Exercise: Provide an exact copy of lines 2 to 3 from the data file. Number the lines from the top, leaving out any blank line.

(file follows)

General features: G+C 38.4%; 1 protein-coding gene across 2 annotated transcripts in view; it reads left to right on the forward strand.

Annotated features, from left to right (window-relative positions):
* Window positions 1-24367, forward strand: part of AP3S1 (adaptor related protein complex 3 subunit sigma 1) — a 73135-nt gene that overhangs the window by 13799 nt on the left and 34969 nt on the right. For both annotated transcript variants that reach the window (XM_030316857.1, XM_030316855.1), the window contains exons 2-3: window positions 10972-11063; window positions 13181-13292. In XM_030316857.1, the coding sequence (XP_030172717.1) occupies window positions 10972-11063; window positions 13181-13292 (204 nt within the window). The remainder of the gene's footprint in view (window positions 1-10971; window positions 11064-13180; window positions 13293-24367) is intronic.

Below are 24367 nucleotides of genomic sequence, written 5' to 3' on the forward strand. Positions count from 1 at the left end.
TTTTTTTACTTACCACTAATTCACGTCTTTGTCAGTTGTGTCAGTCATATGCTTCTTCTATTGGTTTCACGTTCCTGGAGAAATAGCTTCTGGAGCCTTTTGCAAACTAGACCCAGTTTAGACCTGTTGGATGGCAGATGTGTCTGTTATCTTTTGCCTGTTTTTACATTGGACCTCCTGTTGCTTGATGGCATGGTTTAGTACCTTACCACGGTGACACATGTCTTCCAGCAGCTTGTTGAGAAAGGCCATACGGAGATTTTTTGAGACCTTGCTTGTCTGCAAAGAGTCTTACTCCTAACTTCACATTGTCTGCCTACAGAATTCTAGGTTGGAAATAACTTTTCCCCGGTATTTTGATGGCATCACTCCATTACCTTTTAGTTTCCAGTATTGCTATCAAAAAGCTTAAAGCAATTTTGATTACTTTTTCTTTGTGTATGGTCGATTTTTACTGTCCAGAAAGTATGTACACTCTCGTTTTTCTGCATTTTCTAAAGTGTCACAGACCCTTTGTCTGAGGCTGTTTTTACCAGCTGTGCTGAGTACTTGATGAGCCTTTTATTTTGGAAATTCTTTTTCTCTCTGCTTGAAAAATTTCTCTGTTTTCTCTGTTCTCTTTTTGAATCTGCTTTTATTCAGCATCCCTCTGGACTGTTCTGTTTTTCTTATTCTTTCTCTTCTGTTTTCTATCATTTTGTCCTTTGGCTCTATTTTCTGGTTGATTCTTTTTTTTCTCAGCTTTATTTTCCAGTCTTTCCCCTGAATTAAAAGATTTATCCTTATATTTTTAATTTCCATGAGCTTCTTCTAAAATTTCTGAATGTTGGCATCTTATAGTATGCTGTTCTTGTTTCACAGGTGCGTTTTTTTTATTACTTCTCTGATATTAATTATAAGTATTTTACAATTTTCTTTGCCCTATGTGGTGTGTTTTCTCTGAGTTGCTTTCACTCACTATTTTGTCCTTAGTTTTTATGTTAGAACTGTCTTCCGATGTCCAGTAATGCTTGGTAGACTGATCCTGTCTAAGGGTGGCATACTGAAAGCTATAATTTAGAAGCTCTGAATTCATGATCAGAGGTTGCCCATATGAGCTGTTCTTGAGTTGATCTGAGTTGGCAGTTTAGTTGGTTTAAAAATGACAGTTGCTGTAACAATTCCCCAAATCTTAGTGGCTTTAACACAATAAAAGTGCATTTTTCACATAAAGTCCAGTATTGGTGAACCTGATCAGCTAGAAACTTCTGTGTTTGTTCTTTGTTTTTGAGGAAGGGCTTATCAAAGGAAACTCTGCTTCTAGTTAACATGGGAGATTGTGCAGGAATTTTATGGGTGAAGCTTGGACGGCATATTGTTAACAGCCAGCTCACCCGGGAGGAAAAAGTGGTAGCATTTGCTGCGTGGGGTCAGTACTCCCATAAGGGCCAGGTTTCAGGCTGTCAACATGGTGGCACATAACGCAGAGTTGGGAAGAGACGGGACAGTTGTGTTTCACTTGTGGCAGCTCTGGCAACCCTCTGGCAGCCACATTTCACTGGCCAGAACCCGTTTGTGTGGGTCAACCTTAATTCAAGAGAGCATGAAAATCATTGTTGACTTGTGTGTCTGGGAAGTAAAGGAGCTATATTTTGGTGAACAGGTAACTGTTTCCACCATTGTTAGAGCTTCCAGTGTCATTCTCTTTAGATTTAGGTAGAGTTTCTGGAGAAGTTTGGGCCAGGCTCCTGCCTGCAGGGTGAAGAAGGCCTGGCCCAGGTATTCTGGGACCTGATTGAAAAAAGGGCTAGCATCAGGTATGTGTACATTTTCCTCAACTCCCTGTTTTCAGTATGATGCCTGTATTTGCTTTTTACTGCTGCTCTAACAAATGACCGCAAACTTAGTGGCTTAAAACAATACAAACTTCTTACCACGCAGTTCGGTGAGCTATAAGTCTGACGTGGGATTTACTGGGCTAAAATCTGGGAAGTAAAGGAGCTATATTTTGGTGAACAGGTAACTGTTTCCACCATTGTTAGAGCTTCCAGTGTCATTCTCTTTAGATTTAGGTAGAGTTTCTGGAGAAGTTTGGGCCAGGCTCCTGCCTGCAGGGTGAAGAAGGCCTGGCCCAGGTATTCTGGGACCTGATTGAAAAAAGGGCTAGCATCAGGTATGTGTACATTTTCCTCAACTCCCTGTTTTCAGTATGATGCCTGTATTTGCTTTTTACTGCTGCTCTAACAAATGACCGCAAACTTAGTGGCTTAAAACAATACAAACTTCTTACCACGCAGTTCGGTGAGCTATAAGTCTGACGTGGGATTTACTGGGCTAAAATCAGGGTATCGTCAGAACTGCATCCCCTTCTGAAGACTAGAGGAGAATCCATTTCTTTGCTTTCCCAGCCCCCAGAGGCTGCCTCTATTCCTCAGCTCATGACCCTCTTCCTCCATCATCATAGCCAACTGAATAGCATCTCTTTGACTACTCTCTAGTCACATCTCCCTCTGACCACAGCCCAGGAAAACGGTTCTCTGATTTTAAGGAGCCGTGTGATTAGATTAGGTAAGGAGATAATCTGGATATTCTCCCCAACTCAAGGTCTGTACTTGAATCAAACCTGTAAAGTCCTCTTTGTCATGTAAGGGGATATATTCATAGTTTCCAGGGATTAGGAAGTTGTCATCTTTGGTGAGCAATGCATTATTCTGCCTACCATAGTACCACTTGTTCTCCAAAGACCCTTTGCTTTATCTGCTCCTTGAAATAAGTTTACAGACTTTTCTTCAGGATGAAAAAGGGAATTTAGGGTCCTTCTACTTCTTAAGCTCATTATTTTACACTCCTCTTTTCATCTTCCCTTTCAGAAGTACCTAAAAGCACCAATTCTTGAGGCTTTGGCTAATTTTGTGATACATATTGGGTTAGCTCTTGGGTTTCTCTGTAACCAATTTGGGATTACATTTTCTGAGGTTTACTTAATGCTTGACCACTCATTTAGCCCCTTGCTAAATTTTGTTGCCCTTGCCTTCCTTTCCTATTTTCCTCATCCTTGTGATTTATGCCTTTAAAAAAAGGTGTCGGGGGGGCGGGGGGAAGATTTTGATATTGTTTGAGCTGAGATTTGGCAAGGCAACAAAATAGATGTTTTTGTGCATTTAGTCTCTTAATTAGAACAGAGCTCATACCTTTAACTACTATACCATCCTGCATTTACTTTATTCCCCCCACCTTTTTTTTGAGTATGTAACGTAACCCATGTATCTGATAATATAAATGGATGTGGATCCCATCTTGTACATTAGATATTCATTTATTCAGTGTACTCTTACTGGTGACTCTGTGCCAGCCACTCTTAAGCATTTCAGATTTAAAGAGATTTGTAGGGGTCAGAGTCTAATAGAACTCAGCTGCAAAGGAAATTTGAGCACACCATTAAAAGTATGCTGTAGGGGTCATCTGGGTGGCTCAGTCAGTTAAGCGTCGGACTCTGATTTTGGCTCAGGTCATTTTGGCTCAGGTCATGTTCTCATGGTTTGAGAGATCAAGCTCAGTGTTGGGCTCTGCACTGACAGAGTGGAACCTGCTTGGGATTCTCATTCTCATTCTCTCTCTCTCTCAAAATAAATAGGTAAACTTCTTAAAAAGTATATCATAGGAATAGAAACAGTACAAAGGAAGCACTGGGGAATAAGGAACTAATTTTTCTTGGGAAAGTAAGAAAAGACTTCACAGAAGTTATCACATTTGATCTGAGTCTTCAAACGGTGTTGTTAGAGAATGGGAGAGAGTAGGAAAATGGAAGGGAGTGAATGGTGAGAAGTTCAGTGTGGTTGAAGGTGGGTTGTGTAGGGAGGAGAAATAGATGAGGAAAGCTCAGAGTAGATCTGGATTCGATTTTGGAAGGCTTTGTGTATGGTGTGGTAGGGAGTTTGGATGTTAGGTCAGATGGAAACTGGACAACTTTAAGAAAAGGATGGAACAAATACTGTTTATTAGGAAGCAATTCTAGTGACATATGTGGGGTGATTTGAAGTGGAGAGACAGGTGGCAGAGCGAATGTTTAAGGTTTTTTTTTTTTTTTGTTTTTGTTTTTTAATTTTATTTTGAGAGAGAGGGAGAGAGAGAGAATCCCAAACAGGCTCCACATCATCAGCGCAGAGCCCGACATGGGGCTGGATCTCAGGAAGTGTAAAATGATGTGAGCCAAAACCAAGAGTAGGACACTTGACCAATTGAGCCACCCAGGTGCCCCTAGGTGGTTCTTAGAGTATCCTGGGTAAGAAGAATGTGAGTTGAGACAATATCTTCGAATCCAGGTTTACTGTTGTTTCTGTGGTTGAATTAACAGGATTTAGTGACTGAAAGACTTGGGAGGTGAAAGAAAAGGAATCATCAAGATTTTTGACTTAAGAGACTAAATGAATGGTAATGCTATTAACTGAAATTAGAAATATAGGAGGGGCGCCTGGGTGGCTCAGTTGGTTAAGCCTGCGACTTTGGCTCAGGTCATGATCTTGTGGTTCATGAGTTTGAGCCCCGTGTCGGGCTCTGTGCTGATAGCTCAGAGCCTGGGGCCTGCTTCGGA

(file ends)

Annotated features, from left to right (window-relative positions):
* Window positions 1-24367, forward strand: part of AP3S1 (adaptor related protein complex 3 subunit sigma 1) — a 73135-nt gene that overhangs the window by 13799 nt on the left and 34969 nt on the right. For both annotated transcript variants that reach the window (XM_030316857.1, XM_030316855.1), the window contains exons 2-3: window positions 10972-11063; window positions 13181-13292. In XM_030316857.1, the coding sequence (XP_030172717.1) occupies window positions 10972-11063; window positions 13181-13292 (204 nt within the window). The remainder of the gene's footprint in view (window positions 1-10971; window positions 11064-13180; window positions 13293-24367) is intronic.